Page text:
Amen to that.
The biggest support for paying parents to abandon the public schools — and this is me talking now — comes from legislators who say, “Public schools are hopeless failures” after never even seriously trying to make the most obvious changes needed to fix them. Like getting rid of the too-often self-serving school boards that oversee them. And taking over schools and districts that aren’t getting the job done. And providing the best teachers to the struggling students, rather than the worst. And making it easier to get rid of the teachers who don’t need to be teachers. And recognizing that it takes more money to get those best teachers to teach the neediest kids.
Mr. Collins’ package of bills is designed not only to draw attention to what the Legislature can do to improve public education but also to awaken his fellow public education supporters. “If you’re so upset about getting attacked by vouchers, there’s probably a reason for that,” he said, “and we need to look in the mirror (to see) what we’re doing and what needs to change.”
He would like to make the entire state one district, but he knows that’s a non-starter (not that any of his bills have much hope in the short term), so he settled on aligning his consolidated districts with the state’s 16 technical colleges, which he wants working more closely with the schools. That step alone would drastically reduce the number of too-small districts (although one bizarre effect would be to leave Williamsburg County alone as a district), which reduces administrative overhead and increases the talent pool for each school board seat.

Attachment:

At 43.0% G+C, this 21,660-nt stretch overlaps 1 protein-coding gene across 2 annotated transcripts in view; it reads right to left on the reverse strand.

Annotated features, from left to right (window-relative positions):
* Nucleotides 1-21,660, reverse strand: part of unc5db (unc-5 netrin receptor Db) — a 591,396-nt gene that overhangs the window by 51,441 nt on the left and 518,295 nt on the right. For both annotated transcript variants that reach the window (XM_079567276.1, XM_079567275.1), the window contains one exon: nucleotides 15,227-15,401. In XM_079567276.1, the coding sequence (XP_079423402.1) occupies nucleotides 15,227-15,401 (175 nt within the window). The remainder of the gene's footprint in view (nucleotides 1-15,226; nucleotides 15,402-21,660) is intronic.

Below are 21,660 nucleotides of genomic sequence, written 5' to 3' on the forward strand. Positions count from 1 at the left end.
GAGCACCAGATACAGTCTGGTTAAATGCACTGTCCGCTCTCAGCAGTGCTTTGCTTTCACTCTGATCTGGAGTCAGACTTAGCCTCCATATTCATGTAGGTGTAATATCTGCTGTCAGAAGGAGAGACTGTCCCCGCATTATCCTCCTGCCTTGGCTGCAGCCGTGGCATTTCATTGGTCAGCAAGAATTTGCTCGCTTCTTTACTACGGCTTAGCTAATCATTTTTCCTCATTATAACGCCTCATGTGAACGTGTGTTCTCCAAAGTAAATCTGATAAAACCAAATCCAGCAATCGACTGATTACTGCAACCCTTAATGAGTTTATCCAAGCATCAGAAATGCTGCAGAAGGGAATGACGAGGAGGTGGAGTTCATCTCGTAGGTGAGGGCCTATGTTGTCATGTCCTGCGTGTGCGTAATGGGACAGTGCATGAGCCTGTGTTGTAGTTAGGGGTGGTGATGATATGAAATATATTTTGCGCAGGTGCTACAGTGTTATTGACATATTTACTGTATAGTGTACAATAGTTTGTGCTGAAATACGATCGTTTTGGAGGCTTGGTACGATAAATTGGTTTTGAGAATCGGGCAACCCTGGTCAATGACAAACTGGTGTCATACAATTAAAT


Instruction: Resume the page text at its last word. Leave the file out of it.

Even more important (and therefore my favorite idea) is stripping school boards of the authority to hire and fire superintendents, and turning that duty over to an Office of School Districts Administration in the governor’s office.
With all the superintendents reporting to one director, there would be effectively one person making the policy decisions that are now made by 79 superintendents who are trying to answer to 700 or so sometimes-responsible and sometimes-not school board members.
Oh, and about the teacher recruitment part: Mr. Collins argues, correctly, that the most important thing we need to do is treat teachers like the professionals we claim to consider them. In his mind, that means eliminating the requirement that they be recertified, eliminating non-teaching duties, giving them expanded paid parental leave, offering more generous scholarships for would-be teachers, requiring each school to run a disciplinary class to which they can send unruly students, eliminating the State School Board (which strips them of teaching credentials if they move mid-year) and that idea of letting teachers elect the principal, because “I want them to be in charge, not principals.”
That’s his one big idea that gives me pause. But if he could pass his other proposals — or even just consolidating the districts and neutering the school boards — I’d be more than happy to give it a try. As should we all.